Walking down a street, lying on the lush green grass in sunny weather, or wandering in the middle of a crowd of people who have flocked from all over the world, we feel like the stepchild of the foreign country or city we live in, with a sadness that never diminishes and even increases day by day.
We often think that we will find what we are looking for, that mysterious unknown, whatever it is, in the chaos of a distant city. We’ll buy tickets for the ships going there. We put aside the passing seasons we are living in, and think hard about our dream place, we struggle with plans that we cannot know the outcome of, but we always believe will have a happy ending. We look for that great happiness in the light shining in the window of a house we cannot see.
How harmoniously things flowed in the first days, months and even a few years. Suddenly, in the middle of the night, or in the morning, or when we are wandering around the city, whispers begin to rise up from within us. We realize that the restlessness that fills our ears, the cause of which we cannot find, is actually a heavy mass in our heart, slowing us down. And then we face the fact that we have exhausted the distant places we dreamed of, that they no longer console us, that perhaps they never embraced us in the first place.
In the mornings, when we open our windows to a dark sky, we miss the color and smell of our original lands where we flew together with migratory birds. Our eyes constantly search for seagulls, thanking us with pieces of bagel in their mouths.
The sea is not the same clear blue in the distance, nor do the rivers show pebbles one by one. As we walk, sounds from somewhere are ready to deceive us at any moment. We try to liken it to the peddler’s tunes of the city we leave behind. We hear the cheerful voices of women talking on street corners or doorsteps. We walk silently step by step with our hands in our pockets, just walking…
No dice sounds from any sidewalk, for example. The people of distant lands have never tasted the generosity of the shopkeeper who takes the backgammon under his arm and says, “The tea is on me.” The echoes of fast footsteps devour the over-ordered cobblestones.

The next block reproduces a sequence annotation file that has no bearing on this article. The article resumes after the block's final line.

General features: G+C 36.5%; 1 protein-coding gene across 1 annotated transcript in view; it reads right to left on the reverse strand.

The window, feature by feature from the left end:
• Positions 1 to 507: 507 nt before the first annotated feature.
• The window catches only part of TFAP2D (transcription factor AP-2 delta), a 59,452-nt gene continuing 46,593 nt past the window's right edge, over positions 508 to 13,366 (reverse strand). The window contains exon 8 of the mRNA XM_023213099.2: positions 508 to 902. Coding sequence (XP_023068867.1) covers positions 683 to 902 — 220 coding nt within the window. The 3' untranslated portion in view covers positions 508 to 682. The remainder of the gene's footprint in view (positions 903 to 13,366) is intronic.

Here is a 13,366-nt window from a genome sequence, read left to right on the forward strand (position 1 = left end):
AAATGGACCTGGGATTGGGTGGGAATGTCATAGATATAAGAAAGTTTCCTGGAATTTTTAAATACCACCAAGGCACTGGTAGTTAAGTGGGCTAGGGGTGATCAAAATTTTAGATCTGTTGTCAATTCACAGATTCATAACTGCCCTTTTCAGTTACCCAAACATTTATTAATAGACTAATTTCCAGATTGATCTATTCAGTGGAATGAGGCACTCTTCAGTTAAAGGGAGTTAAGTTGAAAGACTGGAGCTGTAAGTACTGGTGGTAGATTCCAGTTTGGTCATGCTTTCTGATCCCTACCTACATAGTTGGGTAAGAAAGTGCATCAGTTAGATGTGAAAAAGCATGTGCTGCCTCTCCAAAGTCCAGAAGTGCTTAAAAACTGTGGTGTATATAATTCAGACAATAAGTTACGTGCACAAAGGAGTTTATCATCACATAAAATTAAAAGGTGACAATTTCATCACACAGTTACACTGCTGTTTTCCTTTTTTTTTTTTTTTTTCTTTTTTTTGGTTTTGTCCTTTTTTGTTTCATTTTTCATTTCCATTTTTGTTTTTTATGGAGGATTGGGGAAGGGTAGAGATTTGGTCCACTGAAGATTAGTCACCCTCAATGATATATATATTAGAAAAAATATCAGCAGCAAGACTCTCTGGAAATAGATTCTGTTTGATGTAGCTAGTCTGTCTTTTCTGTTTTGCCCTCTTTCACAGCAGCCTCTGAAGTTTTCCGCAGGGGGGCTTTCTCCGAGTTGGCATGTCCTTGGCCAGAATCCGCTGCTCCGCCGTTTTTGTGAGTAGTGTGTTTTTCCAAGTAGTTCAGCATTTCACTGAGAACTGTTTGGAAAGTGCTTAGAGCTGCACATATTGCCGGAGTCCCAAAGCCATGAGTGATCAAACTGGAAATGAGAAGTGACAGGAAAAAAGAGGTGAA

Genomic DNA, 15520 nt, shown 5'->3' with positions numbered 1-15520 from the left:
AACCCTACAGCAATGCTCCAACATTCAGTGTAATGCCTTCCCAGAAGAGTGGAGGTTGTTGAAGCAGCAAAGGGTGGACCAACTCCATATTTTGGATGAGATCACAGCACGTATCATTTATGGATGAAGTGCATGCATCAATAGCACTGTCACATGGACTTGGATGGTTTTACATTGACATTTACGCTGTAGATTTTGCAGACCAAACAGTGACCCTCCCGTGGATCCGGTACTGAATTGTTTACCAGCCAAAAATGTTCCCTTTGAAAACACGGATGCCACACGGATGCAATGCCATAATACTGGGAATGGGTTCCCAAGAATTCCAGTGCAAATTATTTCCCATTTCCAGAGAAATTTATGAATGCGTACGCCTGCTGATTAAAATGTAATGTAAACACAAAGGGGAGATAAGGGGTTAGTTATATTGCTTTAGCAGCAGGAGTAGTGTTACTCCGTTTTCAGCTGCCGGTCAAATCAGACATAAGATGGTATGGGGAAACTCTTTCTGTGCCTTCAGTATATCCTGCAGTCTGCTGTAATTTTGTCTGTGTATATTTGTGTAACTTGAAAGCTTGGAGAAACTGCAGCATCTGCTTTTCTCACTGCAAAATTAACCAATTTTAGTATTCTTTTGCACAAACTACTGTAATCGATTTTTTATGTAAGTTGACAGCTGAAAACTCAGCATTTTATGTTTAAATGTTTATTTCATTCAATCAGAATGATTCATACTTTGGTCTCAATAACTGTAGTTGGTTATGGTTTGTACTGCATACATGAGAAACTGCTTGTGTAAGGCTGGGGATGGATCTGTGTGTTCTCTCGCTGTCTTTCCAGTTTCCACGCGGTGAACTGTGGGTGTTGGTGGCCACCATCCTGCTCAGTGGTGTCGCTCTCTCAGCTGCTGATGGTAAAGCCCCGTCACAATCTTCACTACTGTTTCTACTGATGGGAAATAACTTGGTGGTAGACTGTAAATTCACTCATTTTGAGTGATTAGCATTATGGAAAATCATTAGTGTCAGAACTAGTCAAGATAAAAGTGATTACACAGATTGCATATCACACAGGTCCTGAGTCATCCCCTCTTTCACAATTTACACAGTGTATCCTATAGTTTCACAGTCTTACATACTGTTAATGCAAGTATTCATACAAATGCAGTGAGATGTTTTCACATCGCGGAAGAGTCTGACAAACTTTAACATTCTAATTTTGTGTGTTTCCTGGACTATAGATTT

At first we are deceived by the bright streets. In the glow of the crowd, the fun, the activity, our eyes search for the ridge lights with sadness. Whichever way we turn our heads, we try to find those meaningful words that speak to us in the city skies.
Time! Oh, time that flows like an age from its bed! It lulls us to sleep, takes us in and grinds us insidiously. It crams five different parts of the day into one big mouthful. When we take a breath on a bench, we look for a human voice with a melodious tune calling us, but we cannot find it. When our feet lose their bearings, we find ourselves standing in the dressing room of a cold department store with a compass in the palm of our hand.
And the holidays!
On feast days, when we want to be with those we love most, we dance hand in hand with our children to the song “Today is the feast,” under a few balloons hung sadly from trees in the city parks. While they chase the flying soap bubbles, we add the passage of another holiday to our calendars. We are afraid to count how many seasons have passed and how many more will pass softly under the earth.
There is a false essence in the scent of the distant. We understand. There we look for the smell of bread fresh out of the oven, the scent of honeysuckle wafting from the balconies into the neighborhood, the sound of the grape-grape seller, the smell of mother’s cooking on the stove as we pass by a house. Even knowing we won’t find it.
Neither trains whistle here, nor are there ferries docking enthusiastically among the waves. High speed trains speed past. Ready and skillful to throw us at any moment into other embraces where no one else is.
As we try to slow down, our loneliness hangs from our feet. We throw ourselves into nature the most. Only lush gardens can relieve our captivity. Yes, it is a captivity from which it is difficult and even challenging to break free. “Living where you are full,” is the name of life. We lie on the fresh, clean grass and watch the sky. We send greetings with the passing clouds, imagining our loved ones at that moment. When we are talking to ourselves, a little squirrel comes and sits by our bedside and listens to us the best. He shares peanuts from his stash to disperse our sadness for a moment. We’ll have a chat and say goodbye to him too.
If it is autumn, we turn and walk home, finding solace among the fallen leaves. Towards home. The house we thought had bright lights. Where we thought the house would be.
And suddenly we cling to the idea of returning to our original home. Hopefully, we begin to dream of the day when we will board the ship we came on and return to the home we left behind. And the next morning, when we open our window to a sunny day, everything starts all over again. The distant will succeed in deceiving us again.